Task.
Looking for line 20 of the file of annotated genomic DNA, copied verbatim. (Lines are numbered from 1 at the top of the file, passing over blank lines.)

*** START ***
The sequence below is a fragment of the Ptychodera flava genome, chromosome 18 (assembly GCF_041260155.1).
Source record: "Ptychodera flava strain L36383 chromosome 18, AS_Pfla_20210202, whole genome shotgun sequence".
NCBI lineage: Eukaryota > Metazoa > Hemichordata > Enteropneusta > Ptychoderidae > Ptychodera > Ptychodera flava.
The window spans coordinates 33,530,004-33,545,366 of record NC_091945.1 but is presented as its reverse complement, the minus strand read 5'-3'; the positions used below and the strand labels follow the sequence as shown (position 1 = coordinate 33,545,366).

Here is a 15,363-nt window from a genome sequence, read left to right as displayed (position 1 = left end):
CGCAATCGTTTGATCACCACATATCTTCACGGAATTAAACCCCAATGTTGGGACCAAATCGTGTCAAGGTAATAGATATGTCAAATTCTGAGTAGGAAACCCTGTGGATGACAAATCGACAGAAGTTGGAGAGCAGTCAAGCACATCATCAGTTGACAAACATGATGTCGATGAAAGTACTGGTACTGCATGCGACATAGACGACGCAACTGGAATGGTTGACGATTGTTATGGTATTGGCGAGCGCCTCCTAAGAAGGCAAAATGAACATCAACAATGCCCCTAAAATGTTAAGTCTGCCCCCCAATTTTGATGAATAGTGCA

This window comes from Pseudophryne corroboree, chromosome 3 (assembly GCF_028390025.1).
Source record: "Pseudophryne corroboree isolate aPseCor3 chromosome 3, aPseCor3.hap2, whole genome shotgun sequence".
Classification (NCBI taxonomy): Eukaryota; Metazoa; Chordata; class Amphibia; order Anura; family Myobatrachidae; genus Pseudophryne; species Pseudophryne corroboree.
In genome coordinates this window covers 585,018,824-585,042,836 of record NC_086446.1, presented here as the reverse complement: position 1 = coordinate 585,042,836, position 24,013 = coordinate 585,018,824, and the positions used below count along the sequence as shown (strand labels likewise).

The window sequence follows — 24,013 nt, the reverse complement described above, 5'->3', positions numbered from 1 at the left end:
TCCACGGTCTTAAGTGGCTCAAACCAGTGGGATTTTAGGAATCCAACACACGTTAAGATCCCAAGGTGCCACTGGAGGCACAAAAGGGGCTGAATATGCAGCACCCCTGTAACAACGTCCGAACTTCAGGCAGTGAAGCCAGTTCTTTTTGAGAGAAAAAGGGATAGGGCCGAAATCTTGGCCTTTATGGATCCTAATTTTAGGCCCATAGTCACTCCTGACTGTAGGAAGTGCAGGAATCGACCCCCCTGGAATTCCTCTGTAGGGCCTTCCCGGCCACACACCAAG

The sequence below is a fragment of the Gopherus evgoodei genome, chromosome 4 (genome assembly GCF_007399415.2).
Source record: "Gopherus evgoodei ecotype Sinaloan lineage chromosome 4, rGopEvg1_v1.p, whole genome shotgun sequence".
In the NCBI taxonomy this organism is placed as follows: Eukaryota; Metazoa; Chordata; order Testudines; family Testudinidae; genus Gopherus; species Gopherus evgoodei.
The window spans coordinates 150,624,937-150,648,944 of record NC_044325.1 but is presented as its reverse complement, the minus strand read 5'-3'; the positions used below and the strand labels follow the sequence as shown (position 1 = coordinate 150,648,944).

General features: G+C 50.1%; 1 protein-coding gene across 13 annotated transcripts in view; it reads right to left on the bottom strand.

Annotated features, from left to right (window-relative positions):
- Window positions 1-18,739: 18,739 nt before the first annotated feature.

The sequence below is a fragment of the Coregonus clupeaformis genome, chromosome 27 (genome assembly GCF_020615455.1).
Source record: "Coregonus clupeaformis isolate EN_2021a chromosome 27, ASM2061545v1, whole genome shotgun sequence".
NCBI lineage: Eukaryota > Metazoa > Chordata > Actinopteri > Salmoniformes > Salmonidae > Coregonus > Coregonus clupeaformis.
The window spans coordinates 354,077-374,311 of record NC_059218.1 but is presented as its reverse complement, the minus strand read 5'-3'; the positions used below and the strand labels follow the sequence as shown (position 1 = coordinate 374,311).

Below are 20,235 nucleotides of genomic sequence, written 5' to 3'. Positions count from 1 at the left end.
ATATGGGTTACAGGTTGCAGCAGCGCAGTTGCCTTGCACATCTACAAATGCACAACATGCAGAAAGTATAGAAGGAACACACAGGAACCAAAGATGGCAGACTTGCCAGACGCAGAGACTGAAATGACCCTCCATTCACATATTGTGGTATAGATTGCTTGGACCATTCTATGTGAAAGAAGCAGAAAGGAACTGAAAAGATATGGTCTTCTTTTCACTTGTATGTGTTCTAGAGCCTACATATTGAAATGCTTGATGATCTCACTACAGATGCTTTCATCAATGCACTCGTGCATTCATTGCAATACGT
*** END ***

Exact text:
The sequence below is a fragment of the Coregonus clupeaformis genome, chromosome 27 (genome assembly GCF_020615455.1).